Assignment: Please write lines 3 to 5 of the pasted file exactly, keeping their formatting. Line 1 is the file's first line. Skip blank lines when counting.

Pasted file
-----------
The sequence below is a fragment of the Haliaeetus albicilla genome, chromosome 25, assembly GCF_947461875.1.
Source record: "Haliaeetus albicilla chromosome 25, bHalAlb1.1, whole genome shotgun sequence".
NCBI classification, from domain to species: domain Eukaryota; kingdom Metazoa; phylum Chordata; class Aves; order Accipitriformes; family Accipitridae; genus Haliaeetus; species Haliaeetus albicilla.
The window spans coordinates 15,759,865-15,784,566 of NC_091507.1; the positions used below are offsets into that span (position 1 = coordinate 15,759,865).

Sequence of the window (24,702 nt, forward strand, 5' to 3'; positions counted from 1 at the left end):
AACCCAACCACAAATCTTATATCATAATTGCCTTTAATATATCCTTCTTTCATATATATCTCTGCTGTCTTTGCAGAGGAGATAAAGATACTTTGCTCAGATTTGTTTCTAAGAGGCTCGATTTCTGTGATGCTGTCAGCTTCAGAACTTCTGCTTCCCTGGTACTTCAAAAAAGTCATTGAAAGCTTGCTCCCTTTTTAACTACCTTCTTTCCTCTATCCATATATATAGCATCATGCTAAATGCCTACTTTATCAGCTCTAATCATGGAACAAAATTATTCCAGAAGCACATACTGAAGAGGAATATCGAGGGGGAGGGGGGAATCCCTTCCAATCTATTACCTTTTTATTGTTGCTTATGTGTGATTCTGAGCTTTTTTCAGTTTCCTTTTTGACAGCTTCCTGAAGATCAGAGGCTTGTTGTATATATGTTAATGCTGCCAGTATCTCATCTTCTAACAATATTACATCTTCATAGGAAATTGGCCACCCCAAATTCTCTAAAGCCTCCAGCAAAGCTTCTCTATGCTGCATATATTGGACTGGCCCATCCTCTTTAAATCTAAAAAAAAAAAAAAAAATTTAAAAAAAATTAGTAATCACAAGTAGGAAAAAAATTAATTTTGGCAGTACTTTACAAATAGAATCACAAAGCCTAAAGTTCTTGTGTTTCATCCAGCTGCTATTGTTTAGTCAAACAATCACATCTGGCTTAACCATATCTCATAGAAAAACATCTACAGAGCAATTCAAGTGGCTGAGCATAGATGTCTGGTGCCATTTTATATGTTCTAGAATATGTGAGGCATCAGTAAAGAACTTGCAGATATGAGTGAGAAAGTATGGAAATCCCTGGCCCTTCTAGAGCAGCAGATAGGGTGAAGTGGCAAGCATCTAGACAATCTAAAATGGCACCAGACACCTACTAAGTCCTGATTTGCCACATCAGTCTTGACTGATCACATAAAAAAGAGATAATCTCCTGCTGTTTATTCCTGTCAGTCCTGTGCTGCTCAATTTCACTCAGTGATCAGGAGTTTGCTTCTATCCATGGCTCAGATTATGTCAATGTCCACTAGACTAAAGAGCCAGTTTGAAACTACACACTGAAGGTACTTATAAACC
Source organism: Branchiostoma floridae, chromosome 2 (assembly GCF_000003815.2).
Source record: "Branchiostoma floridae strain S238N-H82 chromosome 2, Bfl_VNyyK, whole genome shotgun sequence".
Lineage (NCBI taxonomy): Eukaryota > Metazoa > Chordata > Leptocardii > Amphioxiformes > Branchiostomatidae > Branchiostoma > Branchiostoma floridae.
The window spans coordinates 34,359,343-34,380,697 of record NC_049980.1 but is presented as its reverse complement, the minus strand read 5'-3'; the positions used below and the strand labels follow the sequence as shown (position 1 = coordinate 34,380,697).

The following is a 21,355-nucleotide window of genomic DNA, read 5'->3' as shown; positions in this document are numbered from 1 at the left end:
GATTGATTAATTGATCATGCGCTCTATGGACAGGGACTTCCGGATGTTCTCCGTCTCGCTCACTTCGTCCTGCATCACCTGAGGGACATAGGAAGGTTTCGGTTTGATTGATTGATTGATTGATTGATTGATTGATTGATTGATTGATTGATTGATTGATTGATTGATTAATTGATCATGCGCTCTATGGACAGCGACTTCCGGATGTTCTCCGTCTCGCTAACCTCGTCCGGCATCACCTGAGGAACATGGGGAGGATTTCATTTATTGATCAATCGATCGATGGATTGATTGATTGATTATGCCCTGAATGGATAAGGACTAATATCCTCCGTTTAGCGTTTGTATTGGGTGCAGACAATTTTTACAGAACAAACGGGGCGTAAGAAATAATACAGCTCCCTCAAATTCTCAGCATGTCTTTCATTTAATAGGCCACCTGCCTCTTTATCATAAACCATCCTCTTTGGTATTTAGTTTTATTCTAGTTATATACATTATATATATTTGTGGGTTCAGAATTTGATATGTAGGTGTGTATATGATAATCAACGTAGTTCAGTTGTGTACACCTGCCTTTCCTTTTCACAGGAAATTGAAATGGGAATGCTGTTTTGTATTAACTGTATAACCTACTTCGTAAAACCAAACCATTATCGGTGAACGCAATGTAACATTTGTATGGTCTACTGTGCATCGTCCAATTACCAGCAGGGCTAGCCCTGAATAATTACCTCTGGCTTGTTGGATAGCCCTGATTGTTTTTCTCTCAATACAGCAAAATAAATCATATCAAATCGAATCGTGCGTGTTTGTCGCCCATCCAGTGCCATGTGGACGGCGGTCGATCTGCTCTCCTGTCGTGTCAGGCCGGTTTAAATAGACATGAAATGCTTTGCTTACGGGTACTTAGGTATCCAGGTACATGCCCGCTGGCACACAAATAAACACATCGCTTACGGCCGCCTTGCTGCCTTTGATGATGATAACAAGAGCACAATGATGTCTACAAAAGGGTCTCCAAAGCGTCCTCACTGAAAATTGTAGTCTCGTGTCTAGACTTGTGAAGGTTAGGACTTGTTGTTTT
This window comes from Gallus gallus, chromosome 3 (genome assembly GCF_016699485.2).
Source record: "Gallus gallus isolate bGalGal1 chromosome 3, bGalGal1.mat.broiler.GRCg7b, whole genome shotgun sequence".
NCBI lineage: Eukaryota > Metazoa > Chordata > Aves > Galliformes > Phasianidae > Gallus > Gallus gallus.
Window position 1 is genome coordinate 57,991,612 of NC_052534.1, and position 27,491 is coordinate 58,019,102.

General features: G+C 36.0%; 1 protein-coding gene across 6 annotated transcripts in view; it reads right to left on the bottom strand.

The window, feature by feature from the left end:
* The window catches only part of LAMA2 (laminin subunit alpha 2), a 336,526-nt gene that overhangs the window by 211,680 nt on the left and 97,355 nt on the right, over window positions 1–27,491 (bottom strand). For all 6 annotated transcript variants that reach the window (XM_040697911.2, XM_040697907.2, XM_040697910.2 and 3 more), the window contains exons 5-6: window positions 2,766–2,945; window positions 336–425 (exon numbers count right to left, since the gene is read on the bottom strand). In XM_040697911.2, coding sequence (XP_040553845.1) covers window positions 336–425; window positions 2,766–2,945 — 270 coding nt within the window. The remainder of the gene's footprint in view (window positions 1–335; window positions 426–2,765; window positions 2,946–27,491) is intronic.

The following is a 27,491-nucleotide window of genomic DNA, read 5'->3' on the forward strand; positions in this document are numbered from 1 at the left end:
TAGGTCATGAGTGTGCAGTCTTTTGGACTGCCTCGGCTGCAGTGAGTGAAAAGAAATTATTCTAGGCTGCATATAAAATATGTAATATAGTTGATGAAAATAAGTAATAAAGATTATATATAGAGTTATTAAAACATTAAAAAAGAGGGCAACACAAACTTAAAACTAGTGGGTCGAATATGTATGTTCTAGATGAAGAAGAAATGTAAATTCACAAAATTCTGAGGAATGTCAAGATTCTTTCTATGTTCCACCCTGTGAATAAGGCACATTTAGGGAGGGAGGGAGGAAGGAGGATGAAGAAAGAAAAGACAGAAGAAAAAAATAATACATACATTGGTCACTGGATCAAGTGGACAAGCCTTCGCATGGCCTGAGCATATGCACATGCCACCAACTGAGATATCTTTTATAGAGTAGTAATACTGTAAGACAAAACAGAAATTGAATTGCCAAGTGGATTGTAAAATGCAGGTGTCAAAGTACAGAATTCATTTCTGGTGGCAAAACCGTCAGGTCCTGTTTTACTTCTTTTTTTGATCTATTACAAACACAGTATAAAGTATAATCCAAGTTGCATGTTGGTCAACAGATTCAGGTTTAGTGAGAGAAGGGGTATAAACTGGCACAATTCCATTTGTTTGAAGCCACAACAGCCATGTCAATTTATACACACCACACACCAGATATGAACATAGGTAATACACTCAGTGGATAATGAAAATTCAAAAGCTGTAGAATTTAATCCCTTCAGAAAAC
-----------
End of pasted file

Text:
NCBI classification, from domain to species: domain Eukaryota; kingdom Metazoa; phylum Chordata; class Aves; order Accipitriformes; family Accipitridae; genus Haliaeetus; species Haliaeetus albicilla.
The window spans coordinates 15,759,865-15,784,566 of NC_091507.1; the positions used below are offsets into that span (position 1 = coordinate 15,759,865).

Sequence of the window (24,702 nt, forward strand, 5' to 3'; positions counted from 1 at the left end):